Hip pain: 7 signs it can be something more serious

A number of different things can cause hip pain, making it hard to identify how serious it is. If you’ve got hip pain, here are a few things to bear in mind.

Written by Medibank
July 2023

The hip joint is not only the body’s largest joint, it’s a very common site of joint-related pain from a variety of causes, meaning hip pain can affect people of all ages.  

So, what are the main causes? When can you classify the hip pain you’re experiencing as 'chronic'? Here’s what you need to know.   


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Most common reasons for hip pain

A wide range of conditions can lead to hip pain. On one end of the scale, you could have a strained muscle, an irritated nerve or an inflamed tendon. At the other end of the scale, there could be​ ​an injury, a fracture or even an infection. Sometimes, hip pain can also be what’s called ‘referred pain’, which means it stems from an issue in another area of your body, such as a lower back problem, for example.  

Hips are also commonly affected by arthritis, particularly ​osteoarthritis, which creates pain and stiffness in the hip ​joint. Plus, not only is carrying too much weight one of the most significant risk factors for developing ​osteoarthritis, research shows it’s also linked to experiencing hip pain all on its ​own.  

What are the first signs of hip problems?

Hip problems usually cause pain inside the hip joint, or even in the groin, but exactly where, when and how you first experience symptoms will depend on the type of hip issue you ​​have.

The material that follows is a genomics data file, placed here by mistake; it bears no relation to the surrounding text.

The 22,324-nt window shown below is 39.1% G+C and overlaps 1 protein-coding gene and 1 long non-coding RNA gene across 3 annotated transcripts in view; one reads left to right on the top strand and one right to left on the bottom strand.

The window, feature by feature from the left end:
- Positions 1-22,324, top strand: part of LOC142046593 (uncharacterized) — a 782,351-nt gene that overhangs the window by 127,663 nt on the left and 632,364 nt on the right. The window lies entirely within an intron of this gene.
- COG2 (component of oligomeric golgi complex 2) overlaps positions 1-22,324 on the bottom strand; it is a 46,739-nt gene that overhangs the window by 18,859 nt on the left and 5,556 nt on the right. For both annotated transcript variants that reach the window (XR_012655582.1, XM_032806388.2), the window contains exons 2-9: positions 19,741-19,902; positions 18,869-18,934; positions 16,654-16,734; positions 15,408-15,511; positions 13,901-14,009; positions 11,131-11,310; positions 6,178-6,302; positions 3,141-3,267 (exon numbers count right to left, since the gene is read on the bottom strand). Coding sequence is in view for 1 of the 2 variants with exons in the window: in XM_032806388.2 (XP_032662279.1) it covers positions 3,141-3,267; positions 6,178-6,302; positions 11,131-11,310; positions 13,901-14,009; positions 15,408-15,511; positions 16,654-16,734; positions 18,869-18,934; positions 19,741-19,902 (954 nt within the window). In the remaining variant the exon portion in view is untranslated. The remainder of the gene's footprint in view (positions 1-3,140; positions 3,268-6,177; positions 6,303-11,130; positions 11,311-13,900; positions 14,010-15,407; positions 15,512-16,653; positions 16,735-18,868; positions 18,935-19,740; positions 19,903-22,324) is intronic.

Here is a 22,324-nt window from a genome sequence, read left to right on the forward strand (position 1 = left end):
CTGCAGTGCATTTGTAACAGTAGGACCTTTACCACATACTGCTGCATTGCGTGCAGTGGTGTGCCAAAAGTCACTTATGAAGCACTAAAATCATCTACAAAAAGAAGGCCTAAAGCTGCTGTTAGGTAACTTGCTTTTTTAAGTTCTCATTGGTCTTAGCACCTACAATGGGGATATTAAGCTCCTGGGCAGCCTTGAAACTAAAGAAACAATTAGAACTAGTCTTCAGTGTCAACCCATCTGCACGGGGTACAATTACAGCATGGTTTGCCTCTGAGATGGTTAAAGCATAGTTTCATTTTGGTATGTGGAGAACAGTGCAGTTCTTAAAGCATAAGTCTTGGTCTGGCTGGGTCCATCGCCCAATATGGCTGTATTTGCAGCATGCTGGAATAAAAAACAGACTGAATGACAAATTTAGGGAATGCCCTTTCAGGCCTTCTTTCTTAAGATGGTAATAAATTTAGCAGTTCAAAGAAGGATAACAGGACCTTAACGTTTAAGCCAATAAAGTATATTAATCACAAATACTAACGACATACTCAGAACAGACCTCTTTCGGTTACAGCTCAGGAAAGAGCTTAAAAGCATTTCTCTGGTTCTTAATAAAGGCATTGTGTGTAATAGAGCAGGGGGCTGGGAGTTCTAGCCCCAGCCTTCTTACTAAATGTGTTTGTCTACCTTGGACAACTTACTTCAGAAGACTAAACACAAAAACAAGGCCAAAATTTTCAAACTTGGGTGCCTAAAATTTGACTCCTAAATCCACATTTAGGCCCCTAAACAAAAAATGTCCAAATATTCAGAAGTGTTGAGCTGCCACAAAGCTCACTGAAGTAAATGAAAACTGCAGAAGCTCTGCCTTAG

For example, if you have a strained muscle or an inflamed tendon around one of your hip joints, the first thing you might notice is pain in your upper thigh or outside your hip. While a bone fracture can cause swelling, bruising and loss of ​movement. 

If you have osteoarthritis, as well as hip pain and stiffness in your joint, you might also notice muscle weakness, clicking noises from the hip and a grating sensation when you move your hip ​​joint. 

How do I know if I have chronic hip pain?

Pain falls into 2 main categories – acute and chronic. While acute pain starts suddenly, often in response to an injury, and is usually short-lived, chronic pain usually lasts longer than 3 ​​months.  

Signs to watch for hip pain

If you’re unsure about whether your hip pain is cause for concern, or when to consider making a doctor’s appointment to discuss it, the following signs are a good guide to keep in mind. Seek medical advice if any of the following apply to you: 

  • An accident has left you with hip pain: If you have hip pain as a result of something like a fall, you may have injured your hip joint. Hip pain can also be the result of a fracture to the top of the ​femur – that’s the thigh bone that the hip joint’s ‘ball’ is attached ​​to.  
  • Your hip pain is sudden and intense: If your hip pain appears suddenly and is intensely painful, or means you can’t move your hips or put your weight on your legs, see your doctor as soon as ​​possible. 
  • The area is swollen: This can also be a symptom of a bone fracture, particularly if it’s accompanied by a loss of ​​movement.  
  • Your pain is accompanied by a fever: If your temperature is 38°C, you probably have a ​​fever and, combined with hip pain, this can be a sign of a specific type of infection called septic arthritis. This is an uncommon condition, but it does require urgent medical attention, so contact your doctor as soon as possible if you’re concerned. As well as pain or tenderness near the hip joint that starts suddenly, other symptoms of an infection include heat, swelling and redness near the joint and difficulty moving the ​hip.  
  • The pain in your hip is ongoing: Chronic pain not only impacts quality of life, it may indicate that hip osteoarthritis is ​present. It’s important to see your doctor for an official diagnosis so that a management plan can be ​developed.